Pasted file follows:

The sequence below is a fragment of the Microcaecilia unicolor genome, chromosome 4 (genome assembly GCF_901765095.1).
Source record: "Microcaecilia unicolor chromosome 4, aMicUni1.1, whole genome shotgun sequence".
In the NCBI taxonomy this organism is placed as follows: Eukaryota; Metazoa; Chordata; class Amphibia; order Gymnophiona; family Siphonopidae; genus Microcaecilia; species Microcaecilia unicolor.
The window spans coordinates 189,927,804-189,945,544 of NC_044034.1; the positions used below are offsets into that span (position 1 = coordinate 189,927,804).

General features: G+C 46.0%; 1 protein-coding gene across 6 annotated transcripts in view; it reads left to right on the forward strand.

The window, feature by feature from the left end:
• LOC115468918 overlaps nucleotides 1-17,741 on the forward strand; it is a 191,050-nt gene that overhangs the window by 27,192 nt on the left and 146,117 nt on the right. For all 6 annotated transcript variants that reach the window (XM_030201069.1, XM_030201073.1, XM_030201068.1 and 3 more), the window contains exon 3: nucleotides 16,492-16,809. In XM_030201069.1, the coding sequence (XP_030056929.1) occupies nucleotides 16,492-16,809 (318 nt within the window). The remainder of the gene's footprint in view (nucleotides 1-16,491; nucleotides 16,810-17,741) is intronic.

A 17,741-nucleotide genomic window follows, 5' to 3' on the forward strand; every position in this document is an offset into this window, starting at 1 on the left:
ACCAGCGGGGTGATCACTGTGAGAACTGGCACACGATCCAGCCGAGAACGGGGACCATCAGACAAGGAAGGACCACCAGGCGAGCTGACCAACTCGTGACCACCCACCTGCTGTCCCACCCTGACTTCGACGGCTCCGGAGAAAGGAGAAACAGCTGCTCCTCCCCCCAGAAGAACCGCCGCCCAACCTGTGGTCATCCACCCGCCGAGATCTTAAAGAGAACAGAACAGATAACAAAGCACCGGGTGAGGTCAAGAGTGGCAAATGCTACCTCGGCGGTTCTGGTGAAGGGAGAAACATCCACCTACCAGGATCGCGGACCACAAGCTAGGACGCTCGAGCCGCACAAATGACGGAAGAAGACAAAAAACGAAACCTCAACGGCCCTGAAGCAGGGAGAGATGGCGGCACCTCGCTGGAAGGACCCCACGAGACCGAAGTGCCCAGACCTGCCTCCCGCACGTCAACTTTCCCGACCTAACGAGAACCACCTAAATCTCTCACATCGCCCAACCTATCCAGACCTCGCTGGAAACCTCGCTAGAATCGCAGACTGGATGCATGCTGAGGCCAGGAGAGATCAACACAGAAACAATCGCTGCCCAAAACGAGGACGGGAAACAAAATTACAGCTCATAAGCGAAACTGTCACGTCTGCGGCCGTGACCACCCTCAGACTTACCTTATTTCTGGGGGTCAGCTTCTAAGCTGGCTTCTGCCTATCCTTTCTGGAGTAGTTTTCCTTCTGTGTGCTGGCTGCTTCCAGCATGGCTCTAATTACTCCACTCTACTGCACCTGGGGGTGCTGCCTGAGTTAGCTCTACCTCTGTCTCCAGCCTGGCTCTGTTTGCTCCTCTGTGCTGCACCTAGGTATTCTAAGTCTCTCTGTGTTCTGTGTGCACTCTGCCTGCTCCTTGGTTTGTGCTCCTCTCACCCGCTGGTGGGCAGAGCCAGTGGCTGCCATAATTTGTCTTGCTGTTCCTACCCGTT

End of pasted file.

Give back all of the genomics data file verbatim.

The sequence below is a fragment of the Microcaecilia unicolor genome, chromosome 4 (genome assembly GCF_901765095.1).
Source record: "Microcaecilia unicolor chromosome 4, aMicUni1.1, whole genome shotgun sequence".
In the NCBI taxonomy this organism is placed as follows: Eukaryota; Metazoa; Chordata; class Amphibia; order Gymnophiona; family Siphonopidae; genus Microcaecilia; species Microcaecilia unicolor.
The window spans coordinates 189,927,804-189,945,544 of NC_044034.1; the positions used below are offsets into that span (position 1 = coordinate 189,927,804).

General features: G+C 46.0%; 1 protein-coding gene across 6 annotated transcripts in view; it reads left to right on the forward strand.

The window, feature by feature from the left end:
• LOC115468918 overlaps nucleotides 1-17,741 on the forward strand; it is a 191,050-nt gene that overhangs the window by 27,192 nt on the left and 146,117 nt on the right. For all 6 annotated transcript variants that reach the window (XM_030201069.1, XM_030201073.1, XM_030201068.1 and 3 more), the window contains exon 3: nucleotides 16,492-16,809. In XM_030201069.1, the coding sequence (XP_030056929.1) occupies nucleotides 16,492-16,809 (318 nt within the window). The remainder of the gene's footprint in view (nucleotides 1-16,491; nucleotides 16,810-17,741) is intronic.

A 17,741-nucleotide genomic window follows, 5' to 3' on the forward strand; every position in this document is an offset into this window, starting at 1 on the left:
ACCAGCGGGGTGATCACTGTGAGAACTGGCACACGATCCAGCCGAGAACGGGGACCATCAGACAAGGAAGGACCACCAGGCGAGCTGACCAACTCGTGACCACCCACCTGCTGTCCCACCCTGACTTCGACGGCTCCGGAGAAAGGAGAAACAGCTGCTCCTCCCCCCAGAAGAACCGCCGCCCAACCTGTGGTCATCCACCCGCCGAGATCTTAAAGAGAACAGAACAGATAACAAAGCACCGGGTGAGGTCAAGAGTGGCAAATGCTACCTCGGCGGTTCTGGTGAAGGGAGAAACATCCACCTACCAGGATCGCGGACCACAAGCTAGGACGCTCGAGCCGCACAAATGACGGAAGAAGACAAAAAACGAAACCTCAACGGCCCTGAAGCAGGGAGAGATGGCGGCACCTCGCTGGAAGGACCCCACGAGACCGAAGTGCCCAGACCTGCCTCCCGCACGTCAACTTTCCCGACCTAACGAGAACCACCTAAATCTCTCACATCGCCCAACCTATCCAGACCTCGCTGGAAACCTCGCTAGAATCGCAGACTGGATGCATGCTGAGGCCAGGAGAGATCAACACAGAAACAATCGCTGCCCAAAACGAGGACGGGAAACAAAATTACAGCTCATAAGCGAAACTGTCACGTCTGCGGCCGTGACCACCCTCAGACTTACCTTATTTCTGGGGGTCAGCTTCTAAGCTGGCTTCTGCCTATCCTTTCTGGAGTAGTTTTCCTTCTGTGTGCTGGCTGCTTCCAGCATGGCTCTAATTACTCCACTCTACTGCACCTGGGGGTGCTGCCTGAGTTAGCTCTACCTCTGTCTCCAGCCTGGCTCTGTTTGCTCCTCTGTGCTGCACCTAGGTATTCTAAGTCTCTCTGTGTTCTGTGTGCACTCTGCCTGCTCCTTGGTTTGTGCTCCTCTCACCCGCTGGTGGGCAGAGCCAGTGGCTGCCATAATTTGTCTTGCTGTTCCTACCCGTT